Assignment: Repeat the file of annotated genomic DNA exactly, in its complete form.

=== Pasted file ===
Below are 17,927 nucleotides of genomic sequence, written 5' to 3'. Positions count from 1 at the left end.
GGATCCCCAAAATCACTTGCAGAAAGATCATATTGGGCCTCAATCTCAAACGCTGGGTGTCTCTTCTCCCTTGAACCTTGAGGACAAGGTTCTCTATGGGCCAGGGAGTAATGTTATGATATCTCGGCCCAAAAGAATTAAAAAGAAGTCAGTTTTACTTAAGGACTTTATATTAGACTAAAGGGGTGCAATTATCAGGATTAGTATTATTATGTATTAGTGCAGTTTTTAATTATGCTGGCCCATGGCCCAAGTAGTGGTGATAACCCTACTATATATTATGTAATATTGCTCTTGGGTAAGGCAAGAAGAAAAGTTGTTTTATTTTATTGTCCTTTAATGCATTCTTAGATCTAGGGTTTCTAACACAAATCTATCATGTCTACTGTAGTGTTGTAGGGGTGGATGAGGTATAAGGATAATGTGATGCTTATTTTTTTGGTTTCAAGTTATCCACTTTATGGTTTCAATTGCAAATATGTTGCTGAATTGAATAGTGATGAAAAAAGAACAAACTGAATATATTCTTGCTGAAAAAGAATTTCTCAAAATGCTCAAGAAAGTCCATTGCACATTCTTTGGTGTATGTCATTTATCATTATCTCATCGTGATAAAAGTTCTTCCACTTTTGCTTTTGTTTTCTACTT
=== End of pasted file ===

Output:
Below are 17,927 nucleotides of genomic sequence, written 5' to 3'. Positions count from 1 at the left end.
GGATCCCCAAAATCACTTGCAGAAAGATCATATTGGGCCTCAATCTCAAACGCTGGGTGTCTCTTCTCCCTTGAACCTTGAGGACAAGGTTCTCTATGGGCCAGGGAGTAATGTTATGATATCTCGGCCCAAAAGAATTAAAAAGAAGTCAGTTTTACTTAAGGACTTTATATTAGACTAAAGGGGTGCAATTATCAGGATTAGTATTATTATGTATTAGTGCAGTTTTTAATTATGCTGGCCCATGGCCCAAGTAGTGGTGATAACCCTACTATATATTATGTAATATTGCTCTTGGGTAAGGCAAGAAGAAAAGTTGTTTTATTTTATTGTCCTTTAATGCATTCTTAGATCTAGGGTTTCTAACACAAATCTATCATGTCTACTGTAGTGTTGTAGGGGTGGATGAGGTATAAGGATAATGTGATGCTTATTTTTTTGGTTTCAAGTTATCCACTTTATGGTTTCAATTGCAAATATGTTGCTGAATTGAATAGTGATGAAAAAAGAACAAACTGAATATATTCTTGCTGAAAAAGAATTTCTCAAAATGCTCAAGAAAGTCCATTGCACATTCTTTGGTGTATGTCATTTATCATTATCTCATCGTGATAAAAGTTCTTCCACTTTTGCTTTTGTTTTCTACTT